Ecclesiastes 12:1 (ESV) Remember also your Creator in the days of your youth, before the evil days come and the years draw near of which you will say, “I have no pleasure in them”
To remember is a command in this verse. It carries the idea of thinking about, meditating on, or paying attention to. We are told to remember our Creator. Why are we encouraged to remember our Creator? Why is this word used instead of YHWH or Elohim? Why are we not told to remember God? Possibly, Solomon is reminding us that the person who created us has rights over us. We will be held accountable to Him. Therefore, consider Him now before you live a life of evil and are held accountable for it later.
This remembering is to be done before we grow old. Solomon delivers this command and then he goes on to outline what it looks like or feels like to grow old.
|2 before the sun and the light and the moon and the stars are darkened||The eyes begin to fail.|
|and the clouds return after the rain||Unlike when the clouds dissipate after a storm, your eyes will not become more clear once they begin to cloud.|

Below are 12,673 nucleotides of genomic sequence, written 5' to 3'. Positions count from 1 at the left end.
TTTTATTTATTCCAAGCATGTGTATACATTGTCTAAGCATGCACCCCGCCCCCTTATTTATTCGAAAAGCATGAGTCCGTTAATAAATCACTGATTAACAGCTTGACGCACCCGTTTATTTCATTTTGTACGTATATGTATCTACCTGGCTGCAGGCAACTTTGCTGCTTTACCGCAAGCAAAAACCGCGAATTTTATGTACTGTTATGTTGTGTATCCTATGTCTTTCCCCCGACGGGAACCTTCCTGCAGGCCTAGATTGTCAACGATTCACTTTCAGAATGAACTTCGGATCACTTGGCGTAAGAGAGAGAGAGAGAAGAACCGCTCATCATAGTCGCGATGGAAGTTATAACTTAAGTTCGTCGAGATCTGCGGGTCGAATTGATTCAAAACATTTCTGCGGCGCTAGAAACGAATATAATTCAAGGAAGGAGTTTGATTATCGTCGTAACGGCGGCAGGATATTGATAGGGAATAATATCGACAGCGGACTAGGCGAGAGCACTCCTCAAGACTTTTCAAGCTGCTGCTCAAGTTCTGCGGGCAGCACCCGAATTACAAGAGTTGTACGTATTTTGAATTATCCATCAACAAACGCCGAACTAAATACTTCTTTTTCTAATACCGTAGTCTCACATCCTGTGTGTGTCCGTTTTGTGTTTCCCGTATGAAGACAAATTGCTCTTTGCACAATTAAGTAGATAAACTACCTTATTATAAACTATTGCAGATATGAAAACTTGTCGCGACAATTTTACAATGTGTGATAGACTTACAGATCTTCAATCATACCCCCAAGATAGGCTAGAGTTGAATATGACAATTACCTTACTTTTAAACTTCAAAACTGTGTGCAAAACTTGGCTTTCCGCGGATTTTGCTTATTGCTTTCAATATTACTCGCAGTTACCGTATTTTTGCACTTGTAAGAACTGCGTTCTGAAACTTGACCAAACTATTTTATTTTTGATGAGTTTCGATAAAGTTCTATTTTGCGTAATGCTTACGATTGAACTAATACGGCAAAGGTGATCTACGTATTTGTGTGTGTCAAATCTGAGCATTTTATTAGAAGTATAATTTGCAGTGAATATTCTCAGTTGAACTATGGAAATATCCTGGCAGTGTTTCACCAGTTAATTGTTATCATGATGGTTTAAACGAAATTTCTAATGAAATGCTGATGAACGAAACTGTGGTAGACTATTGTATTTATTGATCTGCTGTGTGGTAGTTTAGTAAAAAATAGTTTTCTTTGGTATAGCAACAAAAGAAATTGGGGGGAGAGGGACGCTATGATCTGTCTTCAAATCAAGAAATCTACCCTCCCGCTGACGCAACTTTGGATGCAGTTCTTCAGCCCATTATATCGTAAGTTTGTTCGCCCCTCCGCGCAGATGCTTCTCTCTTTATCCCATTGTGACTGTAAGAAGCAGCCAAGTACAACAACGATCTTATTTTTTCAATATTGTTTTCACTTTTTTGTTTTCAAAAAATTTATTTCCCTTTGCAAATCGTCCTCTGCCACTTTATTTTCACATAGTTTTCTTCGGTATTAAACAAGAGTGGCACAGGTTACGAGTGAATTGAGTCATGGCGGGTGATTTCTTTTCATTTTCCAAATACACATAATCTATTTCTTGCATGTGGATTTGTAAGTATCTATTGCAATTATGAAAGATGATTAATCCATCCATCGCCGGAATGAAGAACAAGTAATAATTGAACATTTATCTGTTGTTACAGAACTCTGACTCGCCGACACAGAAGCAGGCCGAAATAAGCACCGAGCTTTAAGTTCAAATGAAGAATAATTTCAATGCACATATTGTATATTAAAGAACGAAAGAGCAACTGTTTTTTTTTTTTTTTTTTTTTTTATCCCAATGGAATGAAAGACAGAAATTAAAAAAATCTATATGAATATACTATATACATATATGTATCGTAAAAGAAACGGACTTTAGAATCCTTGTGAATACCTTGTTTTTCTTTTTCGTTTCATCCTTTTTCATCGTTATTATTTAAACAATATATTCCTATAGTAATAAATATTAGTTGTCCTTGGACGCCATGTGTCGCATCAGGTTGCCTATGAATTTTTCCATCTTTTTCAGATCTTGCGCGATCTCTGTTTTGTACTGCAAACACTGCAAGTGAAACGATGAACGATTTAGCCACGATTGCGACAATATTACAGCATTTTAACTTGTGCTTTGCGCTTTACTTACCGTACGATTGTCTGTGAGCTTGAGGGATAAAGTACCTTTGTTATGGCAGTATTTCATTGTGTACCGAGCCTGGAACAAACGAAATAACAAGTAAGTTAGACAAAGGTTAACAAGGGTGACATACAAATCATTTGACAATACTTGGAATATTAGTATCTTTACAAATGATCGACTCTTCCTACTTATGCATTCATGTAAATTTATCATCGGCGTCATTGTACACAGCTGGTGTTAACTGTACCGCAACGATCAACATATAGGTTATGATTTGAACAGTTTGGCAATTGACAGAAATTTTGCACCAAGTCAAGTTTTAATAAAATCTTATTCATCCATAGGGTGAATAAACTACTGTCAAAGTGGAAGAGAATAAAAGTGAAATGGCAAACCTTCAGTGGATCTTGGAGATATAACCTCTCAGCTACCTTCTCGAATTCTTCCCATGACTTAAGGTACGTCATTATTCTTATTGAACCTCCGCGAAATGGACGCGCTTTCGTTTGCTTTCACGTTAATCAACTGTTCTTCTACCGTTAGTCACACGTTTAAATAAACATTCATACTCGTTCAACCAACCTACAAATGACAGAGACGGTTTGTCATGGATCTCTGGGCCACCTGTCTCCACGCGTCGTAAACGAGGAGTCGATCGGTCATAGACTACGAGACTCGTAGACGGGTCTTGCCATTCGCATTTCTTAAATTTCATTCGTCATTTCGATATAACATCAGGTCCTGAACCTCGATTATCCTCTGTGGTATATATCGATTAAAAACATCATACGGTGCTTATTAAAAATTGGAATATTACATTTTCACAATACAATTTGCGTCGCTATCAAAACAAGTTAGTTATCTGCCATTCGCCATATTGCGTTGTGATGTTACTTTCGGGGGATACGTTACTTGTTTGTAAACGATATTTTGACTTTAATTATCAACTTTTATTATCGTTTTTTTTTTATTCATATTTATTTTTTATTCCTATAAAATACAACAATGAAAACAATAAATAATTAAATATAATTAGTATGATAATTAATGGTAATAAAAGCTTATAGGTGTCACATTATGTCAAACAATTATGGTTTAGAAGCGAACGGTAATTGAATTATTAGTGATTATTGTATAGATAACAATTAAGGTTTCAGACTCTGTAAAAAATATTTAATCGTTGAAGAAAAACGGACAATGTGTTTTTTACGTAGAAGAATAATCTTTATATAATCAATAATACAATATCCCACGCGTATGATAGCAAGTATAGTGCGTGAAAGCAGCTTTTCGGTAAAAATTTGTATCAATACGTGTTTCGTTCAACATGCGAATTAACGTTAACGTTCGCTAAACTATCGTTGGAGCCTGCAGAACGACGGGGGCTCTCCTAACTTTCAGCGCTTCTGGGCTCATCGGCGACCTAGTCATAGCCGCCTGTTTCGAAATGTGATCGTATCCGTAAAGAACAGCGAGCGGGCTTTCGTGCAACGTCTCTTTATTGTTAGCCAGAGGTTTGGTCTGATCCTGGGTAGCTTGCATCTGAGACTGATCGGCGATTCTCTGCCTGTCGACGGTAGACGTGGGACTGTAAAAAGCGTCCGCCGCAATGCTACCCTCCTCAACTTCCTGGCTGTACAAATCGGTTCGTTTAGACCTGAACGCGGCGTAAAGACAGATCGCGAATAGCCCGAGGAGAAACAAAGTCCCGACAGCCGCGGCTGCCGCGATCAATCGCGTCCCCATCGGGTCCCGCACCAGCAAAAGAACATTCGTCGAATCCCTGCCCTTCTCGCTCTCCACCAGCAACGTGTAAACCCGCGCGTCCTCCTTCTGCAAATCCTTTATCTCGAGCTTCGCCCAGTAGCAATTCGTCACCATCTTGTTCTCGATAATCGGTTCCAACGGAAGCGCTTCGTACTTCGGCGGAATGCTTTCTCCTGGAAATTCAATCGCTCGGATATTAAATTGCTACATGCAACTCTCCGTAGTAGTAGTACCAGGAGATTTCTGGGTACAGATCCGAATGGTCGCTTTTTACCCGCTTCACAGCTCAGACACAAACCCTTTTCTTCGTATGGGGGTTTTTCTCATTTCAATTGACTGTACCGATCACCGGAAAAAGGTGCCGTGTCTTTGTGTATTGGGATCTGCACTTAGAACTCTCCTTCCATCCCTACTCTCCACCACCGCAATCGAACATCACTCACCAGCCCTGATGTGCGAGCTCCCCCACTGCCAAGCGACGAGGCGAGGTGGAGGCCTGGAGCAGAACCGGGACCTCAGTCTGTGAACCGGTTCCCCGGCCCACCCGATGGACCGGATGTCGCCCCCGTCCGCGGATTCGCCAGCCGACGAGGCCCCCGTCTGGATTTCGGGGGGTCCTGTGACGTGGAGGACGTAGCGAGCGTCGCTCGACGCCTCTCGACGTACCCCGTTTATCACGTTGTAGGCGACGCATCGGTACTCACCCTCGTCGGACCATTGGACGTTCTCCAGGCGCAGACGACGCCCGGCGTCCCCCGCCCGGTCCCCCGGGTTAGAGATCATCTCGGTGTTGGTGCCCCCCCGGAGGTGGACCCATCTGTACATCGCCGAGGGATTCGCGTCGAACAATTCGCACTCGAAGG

|3 in the day when the keepers of the house tremble,||Hands tremble in old age|
|and the strong men are bent,||Major muscle groups of the legs and back weaken.|
|and the grinders cease because they are few,||Teeth don’t chew as much because there are fewer|
|and those who look through the windows are dimmed,||The eyes lose their sparkle.|
|4 and the doors on the street are shut- when the sound of the grinding is low,||Deafness comes upon the ears.|
|and one rises up at the sound of a bird,||A cruel paradox of old age is that the effectiveness of the ears fade, but in the night anything seems to wake them.|